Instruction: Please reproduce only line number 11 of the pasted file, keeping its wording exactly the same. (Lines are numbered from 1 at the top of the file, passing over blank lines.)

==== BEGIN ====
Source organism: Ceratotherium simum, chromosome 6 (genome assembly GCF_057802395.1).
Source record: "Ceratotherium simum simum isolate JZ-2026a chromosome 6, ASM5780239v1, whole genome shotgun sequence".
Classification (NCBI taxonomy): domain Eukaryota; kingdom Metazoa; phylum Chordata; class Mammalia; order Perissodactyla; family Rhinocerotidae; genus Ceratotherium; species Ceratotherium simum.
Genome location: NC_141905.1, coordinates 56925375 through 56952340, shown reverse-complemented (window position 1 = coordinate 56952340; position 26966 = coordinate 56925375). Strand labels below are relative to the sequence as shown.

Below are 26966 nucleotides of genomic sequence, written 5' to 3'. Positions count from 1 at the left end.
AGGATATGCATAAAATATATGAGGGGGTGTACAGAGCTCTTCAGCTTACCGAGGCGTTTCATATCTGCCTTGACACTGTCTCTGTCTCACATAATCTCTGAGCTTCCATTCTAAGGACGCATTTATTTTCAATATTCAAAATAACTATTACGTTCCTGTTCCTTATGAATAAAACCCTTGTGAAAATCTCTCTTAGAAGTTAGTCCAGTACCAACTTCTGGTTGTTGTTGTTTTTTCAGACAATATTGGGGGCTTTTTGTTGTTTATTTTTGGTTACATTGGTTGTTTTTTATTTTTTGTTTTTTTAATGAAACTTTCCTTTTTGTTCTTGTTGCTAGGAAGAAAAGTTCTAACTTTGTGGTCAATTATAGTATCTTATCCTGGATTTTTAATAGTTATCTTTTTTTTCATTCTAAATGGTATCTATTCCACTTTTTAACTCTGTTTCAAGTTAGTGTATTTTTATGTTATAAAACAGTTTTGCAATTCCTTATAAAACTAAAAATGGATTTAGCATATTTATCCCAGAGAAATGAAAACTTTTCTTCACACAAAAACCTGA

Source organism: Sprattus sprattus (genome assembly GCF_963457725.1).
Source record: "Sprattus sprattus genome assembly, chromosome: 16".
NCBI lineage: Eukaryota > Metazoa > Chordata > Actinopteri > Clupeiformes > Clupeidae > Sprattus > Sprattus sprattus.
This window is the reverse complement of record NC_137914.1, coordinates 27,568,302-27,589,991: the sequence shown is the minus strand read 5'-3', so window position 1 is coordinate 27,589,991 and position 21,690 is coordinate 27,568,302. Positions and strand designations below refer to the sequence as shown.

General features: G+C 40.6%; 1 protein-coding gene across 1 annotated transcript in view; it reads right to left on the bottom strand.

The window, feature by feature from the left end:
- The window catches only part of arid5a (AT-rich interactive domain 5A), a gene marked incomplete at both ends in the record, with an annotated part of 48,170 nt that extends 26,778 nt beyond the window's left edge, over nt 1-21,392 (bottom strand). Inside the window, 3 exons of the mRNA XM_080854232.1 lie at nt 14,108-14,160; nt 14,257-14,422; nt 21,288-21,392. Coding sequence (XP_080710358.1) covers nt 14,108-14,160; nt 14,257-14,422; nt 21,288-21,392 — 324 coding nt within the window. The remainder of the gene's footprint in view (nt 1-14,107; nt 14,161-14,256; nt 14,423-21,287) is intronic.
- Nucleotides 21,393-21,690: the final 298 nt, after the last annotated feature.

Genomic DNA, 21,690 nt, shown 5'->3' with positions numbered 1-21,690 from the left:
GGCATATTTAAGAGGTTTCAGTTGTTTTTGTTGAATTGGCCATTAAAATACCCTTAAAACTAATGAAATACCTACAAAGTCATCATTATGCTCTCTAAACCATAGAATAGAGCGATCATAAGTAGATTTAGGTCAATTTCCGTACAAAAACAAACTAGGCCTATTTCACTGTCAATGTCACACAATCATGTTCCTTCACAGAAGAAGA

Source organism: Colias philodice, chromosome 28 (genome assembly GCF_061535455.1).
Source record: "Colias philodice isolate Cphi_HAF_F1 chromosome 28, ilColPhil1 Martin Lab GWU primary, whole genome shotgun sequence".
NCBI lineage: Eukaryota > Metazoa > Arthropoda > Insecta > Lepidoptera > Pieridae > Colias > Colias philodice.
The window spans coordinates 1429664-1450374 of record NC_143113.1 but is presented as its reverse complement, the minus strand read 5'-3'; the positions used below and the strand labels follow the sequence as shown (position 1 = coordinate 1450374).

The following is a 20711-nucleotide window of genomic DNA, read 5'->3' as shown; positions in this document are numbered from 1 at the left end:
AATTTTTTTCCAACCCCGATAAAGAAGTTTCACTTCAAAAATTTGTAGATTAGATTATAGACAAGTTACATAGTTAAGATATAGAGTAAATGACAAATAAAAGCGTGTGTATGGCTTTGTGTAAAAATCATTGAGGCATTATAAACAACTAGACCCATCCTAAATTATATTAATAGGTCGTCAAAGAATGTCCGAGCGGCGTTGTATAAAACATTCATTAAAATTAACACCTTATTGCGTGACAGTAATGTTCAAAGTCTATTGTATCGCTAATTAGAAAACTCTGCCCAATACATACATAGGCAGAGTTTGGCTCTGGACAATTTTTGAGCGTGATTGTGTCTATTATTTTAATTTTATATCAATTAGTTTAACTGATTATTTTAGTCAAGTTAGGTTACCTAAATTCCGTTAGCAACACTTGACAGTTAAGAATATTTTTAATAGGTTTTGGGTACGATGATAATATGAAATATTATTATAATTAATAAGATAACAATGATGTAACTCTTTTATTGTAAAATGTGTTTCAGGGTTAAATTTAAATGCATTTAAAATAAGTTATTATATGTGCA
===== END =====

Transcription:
General features: G+C 40.6%; 1 protein-coding gene across 1 annotated transcript in view; it reads right to left on the bottom strand.